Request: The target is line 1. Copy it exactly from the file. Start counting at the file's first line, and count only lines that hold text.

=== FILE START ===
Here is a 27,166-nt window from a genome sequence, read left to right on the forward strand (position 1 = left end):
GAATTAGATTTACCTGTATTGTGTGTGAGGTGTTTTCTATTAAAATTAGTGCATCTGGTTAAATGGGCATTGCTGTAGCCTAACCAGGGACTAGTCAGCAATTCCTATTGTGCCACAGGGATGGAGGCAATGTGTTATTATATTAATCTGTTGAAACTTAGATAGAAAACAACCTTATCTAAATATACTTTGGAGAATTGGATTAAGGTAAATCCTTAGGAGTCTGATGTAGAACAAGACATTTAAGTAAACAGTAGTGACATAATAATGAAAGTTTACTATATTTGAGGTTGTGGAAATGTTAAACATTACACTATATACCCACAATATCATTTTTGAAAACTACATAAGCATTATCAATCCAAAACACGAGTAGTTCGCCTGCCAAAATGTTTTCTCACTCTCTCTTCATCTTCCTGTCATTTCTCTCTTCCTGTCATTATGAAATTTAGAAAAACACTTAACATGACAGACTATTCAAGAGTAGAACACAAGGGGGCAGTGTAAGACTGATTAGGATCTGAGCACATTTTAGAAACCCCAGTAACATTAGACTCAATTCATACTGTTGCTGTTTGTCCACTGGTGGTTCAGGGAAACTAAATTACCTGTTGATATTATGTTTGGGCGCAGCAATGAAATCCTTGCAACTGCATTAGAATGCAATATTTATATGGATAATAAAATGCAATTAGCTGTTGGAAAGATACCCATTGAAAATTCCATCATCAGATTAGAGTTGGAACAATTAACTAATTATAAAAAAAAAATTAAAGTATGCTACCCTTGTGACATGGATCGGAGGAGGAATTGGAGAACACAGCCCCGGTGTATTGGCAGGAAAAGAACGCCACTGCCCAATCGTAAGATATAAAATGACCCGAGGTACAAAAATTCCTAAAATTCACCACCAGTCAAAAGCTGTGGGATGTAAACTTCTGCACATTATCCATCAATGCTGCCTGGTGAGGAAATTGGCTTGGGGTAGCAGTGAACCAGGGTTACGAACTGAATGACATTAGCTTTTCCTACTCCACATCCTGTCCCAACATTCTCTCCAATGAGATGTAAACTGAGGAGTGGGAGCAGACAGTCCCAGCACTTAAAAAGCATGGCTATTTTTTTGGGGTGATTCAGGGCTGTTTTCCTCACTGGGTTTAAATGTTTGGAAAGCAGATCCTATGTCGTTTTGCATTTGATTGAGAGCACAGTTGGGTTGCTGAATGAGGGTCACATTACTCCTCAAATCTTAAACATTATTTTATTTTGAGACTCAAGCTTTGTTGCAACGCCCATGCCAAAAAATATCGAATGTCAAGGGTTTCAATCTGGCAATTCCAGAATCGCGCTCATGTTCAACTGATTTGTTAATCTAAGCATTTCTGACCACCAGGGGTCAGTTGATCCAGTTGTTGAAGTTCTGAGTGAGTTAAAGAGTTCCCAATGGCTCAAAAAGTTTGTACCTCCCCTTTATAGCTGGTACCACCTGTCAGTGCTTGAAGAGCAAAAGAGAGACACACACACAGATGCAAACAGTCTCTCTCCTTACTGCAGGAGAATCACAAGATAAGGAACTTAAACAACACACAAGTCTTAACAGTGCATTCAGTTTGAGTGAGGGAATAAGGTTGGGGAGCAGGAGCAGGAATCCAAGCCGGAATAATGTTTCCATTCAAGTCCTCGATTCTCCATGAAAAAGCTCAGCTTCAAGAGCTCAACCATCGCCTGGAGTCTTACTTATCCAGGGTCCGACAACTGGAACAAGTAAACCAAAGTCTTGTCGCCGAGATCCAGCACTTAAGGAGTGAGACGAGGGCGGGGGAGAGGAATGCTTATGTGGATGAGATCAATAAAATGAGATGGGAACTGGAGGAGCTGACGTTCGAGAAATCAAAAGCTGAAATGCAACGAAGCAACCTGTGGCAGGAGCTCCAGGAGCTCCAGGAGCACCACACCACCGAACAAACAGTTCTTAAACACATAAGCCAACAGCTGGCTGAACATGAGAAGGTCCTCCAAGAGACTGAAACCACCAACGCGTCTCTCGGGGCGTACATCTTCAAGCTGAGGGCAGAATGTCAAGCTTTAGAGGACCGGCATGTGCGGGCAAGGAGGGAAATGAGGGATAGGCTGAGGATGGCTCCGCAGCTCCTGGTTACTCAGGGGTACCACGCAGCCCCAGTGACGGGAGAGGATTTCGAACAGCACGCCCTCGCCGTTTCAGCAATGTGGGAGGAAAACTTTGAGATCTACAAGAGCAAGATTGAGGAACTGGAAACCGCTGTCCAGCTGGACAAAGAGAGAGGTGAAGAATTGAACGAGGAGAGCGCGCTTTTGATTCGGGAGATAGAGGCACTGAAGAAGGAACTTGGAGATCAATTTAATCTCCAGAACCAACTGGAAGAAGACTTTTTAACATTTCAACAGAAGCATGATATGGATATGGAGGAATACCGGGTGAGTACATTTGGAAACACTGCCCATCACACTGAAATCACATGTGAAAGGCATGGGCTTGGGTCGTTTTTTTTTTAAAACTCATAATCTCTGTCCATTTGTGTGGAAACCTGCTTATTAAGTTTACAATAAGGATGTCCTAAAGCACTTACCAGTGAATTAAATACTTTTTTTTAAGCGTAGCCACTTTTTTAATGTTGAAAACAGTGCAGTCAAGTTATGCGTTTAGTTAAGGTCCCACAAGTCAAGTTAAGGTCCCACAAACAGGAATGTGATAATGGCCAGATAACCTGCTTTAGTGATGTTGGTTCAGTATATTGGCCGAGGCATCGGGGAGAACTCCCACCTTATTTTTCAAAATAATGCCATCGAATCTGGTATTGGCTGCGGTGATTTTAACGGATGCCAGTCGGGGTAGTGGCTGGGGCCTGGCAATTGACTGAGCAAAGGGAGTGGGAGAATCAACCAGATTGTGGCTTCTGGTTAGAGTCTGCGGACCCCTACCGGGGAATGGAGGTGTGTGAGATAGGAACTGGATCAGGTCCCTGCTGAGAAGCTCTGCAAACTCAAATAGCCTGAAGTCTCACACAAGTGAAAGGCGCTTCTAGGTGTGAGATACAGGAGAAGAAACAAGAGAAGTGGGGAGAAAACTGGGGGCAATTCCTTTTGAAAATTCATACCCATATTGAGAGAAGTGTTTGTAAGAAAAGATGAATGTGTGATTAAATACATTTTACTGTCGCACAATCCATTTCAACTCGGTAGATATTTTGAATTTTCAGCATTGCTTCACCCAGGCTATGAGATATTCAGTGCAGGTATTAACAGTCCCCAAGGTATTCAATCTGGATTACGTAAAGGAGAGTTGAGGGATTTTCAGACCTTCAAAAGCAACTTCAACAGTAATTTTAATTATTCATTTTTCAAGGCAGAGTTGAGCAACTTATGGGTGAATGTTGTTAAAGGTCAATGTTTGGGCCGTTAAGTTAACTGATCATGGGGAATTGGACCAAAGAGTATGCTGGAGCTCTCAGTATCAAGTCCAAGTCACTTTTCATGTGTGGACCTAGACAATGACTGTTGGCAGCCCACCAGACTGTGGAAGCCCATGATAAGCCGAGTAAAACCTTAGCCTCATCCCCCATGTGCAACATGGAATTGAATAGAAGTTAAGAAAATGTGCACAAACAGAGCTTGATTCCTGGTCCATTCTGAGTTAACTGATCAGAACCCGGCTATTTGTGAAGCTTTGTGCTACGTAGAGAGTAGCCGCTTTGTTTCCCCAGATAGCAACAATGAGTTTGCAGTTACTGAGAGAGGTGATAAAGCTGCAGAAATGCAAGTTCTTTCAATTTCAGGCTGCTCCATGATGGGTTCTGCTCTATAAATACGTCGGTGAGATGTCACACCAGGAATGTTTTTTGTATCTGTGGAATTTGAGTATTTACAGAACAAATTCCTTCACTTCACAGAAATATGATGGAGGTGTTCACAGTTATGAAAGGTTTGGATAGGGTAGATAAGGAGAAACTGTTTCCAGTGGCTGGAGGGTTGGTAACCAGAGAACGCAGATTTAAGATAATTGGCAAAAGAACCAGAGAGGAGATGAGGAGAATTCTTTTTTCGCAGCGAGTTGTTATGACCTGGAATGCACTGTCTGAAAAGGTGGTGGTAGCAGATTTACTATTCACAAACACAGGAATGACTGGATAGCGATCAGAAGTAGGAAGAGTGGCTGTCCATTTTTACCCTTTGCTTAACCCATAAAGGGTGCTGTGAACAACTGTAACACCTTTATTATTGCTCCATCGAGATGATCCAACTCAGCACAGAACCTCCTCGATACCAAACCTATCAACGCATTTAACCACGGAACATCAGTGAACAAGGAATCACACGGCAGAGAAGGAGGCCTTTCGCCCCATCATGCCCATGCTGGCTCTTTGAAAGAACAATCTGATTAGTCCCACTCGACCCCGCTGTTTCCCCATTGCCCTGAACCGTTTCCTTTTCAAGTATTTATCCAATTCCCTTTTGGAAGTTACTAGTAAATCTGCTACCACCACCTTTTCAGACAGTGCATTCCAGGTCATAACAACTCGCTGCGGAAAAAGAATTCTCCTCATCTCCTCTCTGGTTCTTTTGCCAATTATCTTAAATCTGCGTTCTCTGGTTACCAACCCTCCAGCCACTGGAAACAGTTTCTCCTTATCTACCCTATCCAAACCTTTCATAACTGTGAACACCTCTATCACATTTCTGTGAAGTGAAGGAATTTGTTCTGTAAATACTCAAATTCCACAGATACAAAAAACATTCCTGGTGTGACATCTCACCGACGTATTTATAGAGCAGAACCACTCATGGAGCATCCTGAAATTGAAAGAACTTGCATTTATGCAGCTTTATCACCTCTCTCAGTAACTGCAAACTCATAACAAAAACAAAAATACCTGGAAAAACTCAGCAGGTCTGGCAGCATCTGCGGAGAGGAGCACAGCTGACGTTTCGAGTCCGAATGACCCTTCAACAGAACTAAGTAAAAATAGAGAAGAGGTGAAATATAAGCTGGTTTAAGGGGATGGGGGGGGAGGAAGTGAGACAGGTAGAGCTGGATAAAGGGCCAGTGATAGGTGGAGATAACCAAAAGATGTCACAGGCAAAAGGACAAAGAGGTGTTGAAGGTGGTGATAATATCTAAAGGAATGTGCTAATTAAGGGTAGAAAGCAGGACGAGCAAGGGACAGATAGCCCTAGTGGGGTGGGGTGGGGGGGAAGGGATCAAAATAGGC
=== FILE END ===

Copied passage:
Here is a 27,166-nt window from a genome sequence, read left to right on the forward strand (position 1 = left end):